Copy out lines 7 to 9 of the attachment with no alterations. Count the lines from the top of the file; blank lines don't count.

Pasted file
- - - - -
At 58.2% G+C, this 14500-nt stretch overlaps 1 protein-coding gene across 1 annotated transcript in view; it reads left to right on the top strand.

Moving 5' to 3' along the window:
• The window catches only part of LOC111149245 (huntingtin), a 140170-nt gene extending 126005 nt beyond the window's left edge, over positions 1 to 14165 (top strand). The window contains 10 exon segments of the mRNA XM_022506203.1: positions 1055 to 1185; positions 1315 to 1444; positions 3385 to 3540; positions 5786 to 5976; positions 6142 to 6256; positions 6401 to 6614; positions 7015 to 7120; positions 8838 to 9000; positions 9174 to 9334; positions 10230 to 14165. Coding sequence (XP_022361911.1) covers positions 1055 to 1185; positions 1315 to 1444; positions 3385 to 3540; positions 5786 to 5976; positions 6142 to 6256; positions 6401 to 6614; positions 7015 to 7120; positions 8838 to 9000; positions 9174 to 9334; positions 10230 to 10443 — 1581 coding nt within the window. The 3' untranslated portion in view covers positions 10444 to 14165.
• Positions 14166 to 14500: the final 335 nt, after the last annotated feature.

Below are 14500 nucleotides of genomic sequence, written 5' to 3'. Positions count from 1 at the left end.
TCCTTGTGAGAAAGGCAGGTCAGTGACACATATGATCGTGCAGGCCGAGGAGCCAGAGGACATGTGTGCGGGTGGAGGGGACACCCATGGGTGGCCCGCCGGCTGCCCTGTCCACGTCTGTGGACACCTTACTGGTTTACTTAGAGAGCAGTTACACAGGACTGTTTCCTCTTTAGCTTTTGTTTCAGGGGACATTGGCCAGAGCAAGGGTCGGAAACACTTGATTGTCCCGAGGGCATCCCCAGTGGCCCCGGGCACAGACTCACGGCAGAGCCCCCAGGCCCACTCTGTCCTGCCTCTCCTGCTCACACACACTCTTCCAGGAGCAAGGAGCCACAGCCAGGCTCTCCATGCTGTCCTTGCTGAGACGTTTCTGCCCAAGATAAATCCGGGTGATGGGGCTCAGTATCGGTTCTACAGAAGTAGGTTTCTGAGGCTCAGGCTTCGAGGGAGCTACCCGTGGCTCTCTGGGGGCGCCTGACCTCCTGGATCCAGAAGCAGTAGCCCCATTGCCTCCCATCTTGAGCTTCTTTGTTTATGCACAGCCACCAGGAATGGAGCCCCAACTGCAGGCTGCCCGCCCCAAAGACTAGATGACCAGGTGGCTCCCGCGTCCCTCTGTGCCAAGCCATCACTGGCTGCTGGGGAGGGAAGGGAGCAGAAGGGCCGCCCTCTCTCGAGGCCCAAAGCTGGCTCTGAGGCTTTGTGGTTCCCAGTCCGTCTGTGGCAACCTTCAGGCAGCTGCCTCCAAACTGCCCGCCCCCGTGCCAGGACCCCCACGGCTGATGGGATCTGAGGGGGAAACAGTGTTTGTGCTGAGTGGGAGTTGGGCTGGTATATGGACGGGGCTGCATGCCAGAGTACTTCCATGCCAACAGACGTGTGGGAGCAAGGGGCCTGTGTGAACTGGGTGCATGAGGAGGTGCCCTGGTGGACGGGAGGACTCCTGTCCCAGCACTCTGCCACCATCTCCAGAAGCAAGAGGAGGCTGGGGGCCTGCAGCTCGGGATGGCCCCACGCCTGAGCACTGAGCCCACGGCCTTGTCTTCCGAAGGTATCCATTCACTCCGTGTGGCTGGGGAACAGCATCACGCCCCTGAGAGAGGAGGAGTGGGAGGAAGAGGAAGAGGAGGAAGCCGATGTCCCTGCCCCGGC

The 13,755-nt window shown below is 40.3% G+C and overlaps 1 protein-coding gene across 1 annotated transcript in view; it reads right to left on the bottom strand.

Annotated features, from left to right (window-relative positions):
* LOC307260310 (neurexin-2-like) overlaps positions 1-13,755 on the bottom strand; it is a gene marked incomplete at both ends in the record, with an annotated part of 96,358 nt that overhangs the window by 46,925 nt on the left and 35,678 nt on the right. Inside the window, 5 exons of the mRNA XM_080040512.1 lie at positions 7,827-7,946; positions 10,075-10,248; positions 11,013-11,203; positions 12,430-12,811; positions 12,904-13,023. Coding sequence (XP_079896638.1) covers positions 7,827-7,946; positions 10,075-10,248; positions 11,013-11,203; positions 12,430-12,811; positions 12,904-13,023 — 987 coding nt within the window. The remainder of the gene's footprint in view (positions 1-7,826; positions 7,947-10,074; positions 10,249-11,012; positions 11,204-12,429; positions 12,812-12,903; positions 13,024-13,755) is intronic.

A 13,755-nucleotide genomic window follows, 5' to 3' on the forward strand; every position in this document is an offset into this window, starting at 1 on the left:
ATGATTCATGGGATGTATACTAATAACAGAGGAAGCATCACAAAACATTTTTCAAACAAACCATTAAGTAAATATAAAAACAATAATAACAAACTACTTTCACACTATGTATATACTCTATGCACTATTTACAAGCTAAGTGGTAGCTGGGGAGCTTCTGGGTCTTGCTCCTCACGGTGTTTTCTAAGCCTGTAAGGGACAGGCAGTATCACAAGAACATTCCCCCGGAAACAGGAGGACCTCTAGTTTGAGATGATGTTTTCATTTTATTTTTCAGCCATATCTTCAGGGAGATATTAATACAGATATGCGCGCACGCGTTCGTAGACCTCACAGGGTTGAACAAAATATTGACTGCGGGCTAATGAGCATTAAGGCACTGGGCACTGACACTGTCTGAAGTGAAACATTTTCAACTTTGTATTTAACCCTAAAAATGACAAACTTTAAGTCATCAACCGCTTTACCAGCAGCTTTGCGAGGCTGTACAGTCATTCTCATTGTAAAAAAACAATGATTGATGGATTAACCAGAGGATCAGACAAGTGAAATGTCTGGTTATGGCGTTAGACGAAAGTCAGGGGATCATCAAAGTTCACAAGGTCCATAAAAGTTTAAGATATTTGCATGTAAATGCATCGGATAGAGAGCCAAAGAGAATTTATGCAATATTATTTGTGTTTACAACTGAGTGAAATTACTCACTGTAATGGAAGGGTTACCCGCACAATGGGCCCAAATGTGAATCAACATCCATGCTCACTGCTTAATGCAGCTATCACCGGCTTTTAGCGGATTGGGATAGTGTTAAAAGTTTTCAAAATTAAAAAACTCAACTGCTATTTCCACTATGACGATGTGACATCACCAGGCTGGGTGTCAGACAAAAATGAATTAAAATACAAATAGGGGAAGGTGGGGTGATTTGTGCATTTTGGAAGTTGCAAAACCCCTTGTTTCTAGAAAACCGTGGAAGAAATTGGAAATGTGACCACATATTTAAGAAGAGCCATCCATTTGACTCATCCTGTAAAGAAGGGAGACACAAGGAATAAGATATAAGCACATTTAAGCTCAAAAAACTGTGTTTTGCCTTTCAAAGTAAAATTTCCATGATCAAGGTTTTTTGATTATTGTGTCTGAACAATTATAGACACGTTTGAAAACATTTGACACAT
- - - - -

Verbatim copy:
The 13,755-nt window shown below is 40.3% G+C and overlaps 1 protein-coding gene across 1 annotated transcript in view; it reads right to left on the bottom strand.

Annotated features, from left to right (window-relative positions):
* LOC307260310 (neurexin-2-like) overlaps positions 1-13,755 on the bottom strand; it is a gene marked incomplete at both ends in the record, with an annotated part of 96,358 nt that overhangs the window by 46,925 nt on the left and 35,678 nt on the right. Inside the window, 5 exons of the mRNA XM_080040512.1 lie at positions 7,827-7,946; positions 10,075-10,248; positions 11,013-11,203; positions 12,430-12,811; positions 12,904-13,023. Coding sequence (XP_079896638.1) covers positions 7,827-7,946; positions 10,075-10,248; positions 11,013-11,203; positions 12,430-12,811; positions 12,904-13,023 — 987 coding nt within the window. The remainder of the gene's footprint in view (positions 1-7,826; positions 7,947-10,074; positions 10,249-11,012; positions 11,204-12,429; positions 12,812-12,903; positions 13,024-13,755) is intronic.